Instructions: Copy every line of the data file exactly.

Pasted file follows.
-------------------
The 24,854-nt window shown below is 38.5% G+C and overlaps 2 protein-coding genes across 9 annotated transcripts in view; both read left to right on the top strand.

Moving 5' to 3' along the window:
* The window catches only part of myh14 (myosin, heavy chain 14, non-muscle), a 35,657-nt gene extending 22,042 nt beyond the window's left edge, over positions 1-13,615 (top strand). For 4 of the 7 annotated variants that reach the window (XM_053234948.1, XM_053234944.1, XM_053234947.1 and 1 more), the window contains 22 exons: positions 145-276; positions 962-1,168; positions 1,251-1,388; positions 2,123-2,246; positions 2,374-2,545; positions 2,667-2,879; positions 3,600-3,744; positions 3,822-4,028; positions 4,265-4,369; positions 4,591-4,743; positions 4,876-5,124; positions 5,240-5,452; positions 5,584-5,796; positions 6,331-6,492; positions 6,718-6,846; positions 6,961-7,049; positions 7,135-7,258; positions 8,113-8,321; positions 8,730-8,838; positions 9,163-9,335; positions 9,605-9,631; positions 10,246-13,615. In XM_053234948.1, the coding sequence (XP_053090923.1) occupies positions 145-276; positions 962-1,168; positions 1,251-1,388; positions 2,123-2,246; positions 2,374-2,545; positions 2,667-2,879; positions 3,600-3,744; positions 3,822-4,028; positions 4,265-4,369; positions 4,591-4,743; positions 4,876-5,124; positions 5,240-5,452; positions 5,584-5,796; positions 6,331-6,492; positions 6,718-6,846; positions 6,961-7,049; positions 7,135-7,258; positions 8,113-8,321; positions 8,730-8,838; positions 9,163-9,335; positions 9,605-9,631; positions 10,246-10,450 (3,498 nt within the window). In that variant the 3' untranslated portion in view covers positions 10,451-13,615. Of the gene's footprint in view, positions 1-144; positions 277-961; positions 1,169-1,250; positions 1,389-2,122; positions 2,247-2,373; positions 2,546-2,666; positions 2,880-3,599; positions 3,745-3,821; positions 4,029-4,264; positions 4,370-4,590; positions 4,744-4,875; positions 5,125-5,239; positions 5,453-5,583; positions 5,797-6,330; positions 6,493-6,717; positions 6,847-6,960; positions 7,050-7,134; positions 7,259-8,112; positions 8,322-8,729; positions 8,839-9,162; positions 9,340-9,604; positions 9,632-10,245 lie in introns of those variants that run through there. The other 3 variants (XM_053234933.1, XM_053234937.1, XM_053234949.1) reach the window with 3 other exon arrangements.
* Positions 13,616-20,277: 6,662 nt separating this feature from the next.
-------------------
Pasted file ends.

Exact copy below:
The 24,854-nt window shown below is 38.5% G+C and overlaps 2 protein-coding genes across 9 annotated transcripts in view; both read left to right on the top strand.

Moving 5' to 3' along the window:
* The window catches only part of myh14 (myosin, heavy chain 14, non-muscle), a 35,657-nt gene extending 22,042 nt beyond the window's left edge, over positions 1-13,615 (top strand). For 4 of the 7 annotated variants that reach the window (XM_053234948.1, XM_053234944.1, XM_053234947.1 and 1 more), the window contains 22 exons: positions 145-276; positions 962-1,168; positions 1,251-1,388; positions 2,123-2,246; positions 2,374-2,545; positions 2,667-2,879; positions 3,600-3,744; positions 3,822-4,028; positions 4,265-4,369; positions 4,591-4,743; positions 4,876-5,124; positions 5,240-5,452; positions 5,584-5,796; positions 6,331-6,492; positions 6,718-6,846; positions 6,961-7,049; positions 7,135-7,258; positions 8,113-8,321; positions 8,730-8,838; positions 9,163-9,335; positions 9,605-9,631; positions 10,246-13,615. In XM_053234948.1, the coding sequence (XP_053090923.1) occupies positions 145-276; positions 962-1,168; positions 1,251-1,388; positions 2,123-2,246; positions 2,374-2,545; positions 2,667-2,879; positions 3,600-3,744; positions 3,822-4,028; positions 4,265-4,369; positions 4,591-4,743; positions 4,876-5,124; positions 5,240-5,452; positions 5,584-5,796; positions 6,331-6,492; positions 6,718-6,846; positions 6,961-7,049; positions 7,135-7,258; positions 8,113-8,321; positions 8,730-8,838; positions 9,163-9,335; positions 9,605-9,631; positions 10,246-10,450 (3,498 nt within the window). In that variant the 3' untranslated portion in view covers positions 10,451-13,615. Of the gene's footprint in view, positions 1-144; positions 277-961; positions 1,169-1,250; positions 1,389-2,122; positions 2,247-2,373; positions 2,546-2,666; positions 2,880-3,599; positions 3,745-3,821; positions 4,029-4,264; positions 4,370-4,590; positions 4,744-4,875; positions 5,125-5,239; positions 5,453-5,583; positions 5,797-6,330; positions 6,493-6,717; positions 6,847-6,960; positions 7,050-7,134; positions 7,259-8,112; positions 8,322-8,729; positions 8,839-9,162; positions 9,340-9,604; positions 9,632-10,245 lie in introns of those variants that run through there. The other 3 variants (XM_053234933.1, XM_053234937.1, XM_053234949.1) reach the window with 3 other exon arrangements.
* Positions 13,616-20,277: 6,662 nt separating this feature from the next.